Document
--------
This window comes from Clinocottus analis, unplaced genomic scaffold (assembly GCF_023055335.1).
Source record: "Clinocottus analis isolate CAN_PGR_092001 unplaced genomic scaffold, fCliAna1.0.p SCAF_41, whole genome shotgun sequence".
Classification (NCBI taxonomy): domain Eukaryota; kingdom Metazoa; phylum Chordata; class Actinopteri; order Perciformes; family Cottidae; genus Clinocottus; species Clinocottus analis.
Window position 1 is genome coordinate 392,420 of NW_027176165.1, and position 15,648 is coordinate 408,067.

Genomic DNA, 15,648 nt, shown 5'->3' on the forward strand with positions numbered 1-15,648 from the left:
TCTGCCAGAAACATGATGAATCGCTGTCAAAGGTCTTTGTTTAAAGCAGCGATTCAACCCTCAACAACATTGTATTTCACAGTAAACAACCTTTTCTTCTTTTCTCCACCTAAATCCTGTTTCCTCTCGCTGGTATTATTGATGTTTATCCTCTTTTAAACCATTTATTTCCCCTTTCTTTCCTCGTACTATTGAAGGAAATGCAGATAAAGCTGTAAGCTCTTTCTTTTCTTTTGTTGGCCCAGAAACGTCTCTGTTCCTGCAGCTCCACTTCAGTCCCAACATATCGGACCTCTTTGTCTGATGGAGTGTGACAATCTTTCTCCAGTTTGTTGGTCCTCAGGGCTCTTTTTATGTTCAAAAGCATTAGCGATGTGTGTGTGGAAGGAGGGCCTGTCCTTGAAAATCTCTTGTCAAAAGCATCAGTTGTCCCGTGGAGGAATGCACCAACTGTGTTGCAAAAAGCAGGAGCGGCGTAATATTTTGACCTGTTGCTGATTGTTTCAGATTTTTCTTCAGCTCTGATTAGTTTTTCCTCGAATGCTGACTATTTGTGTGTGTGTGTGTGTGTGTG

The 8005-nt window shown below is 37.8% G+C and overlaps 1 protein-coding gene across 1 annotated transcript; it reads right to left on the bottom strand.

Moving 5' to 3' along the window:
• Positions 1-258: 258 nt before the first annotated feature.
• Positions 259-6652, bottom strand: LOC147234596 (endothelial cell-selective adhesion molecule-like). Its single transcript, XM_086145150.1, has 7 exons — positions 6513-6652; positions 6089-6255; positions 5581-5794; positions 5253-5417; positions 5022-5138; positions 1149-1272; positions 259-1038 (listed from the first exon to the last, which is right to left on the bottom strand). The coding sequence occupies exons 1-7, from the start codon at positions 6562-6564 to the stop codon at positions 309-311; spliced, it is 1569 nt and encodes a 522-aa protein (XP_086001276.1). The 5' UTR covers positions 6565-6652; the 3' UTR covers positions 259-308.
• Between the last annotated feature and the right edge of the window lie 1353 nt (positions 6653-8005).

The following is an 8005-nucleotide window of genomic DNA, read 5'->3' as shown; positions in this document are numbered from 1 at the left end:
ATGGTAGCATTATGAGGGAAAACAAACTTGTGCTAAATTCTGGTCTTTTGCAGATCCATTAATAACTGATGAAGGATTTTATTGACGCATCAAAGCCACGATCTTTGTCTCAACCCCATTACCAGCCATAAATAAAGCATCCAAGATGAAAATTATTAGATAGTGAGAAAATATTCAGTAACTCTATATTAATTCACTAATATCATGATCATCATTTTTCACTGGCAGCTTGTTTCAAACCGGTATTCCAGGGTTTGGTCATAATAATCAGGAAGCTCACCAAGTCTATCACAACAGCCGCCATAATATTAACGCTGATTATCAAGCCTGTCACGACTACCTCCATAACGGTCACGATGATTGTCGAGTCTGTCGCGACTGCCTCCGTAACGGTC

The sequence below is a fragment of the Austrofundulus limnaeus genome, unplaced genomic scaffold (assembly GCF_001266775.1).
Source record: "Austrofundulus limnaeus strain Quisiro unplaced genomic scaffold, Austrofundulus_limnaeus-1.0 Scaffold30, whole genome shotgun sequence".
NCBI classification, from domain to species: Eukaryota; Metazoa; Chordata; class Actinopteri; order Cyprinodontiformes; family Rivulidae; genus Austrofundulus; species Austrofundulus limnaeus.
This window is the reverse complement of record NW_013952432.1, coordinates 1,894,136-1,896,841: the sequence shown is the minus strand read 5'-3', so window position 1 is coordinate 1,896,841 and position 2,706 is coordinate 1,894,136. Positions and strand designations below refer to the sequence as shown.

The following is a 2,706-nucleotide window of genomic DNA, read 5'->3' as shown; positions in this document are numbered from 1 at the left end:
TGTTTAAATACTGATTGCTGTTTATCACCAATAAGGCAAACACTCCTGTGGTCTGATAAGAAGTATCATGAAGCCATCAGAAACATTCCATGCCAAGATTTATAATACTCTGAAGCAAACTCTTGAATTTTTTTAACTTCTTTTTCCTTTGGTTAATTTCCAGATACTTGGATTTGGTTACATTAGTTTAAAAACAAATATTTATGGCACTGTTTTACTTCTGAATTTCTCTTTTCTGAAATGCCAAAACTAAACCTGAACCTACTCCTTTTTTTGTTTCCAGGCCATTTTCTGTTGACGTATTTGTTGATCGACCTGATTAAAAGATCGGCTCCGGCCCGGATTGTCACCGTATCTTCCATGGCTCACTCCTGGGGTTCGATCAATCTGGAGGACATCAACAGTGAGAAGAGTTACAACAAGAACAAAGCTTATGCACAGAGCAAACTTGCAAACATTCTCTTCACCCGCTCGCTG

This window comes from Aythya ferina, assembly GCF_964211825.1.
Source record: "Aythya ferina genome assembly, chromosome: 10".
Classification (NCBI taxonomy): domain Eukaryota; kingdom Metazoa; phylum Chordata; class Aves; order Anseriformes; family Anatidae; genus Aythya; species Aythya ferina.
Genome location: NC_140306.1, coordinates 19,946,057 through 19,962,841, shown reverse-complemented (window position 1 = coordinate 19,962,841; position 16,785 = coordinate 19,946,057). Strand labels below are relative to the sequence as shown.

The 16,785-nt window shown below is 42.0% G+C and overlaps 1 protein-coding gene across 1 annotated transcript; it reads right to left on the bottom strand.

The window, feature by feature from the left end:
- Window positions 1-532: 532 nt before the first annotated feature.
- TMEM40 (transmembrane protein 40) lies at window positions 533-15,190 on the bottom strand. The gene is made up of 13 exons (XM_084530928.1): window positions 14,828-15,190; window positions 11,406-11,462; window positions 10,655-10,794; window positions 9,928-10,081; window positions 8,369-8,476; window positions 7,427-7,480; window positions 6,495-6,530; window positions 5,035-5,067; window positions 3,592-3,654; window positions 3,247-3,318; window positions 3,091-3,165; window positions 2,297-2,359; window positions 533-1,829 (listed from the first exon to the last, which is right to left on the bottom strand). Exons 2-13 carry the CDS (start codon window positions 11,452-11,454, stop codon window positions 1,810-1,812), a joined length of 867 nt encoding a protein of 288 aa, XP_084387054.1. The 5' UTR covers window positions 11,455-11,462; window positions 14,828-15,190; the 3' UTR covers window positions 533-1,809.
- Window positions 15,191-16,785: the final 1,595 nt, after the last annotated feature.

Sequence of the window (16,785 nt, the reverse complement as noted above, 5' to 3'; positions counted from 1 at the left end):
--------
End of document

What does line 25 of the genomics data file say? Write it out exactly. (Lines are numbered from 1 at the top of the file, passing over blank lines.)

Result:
The window, feature by feature from the left end: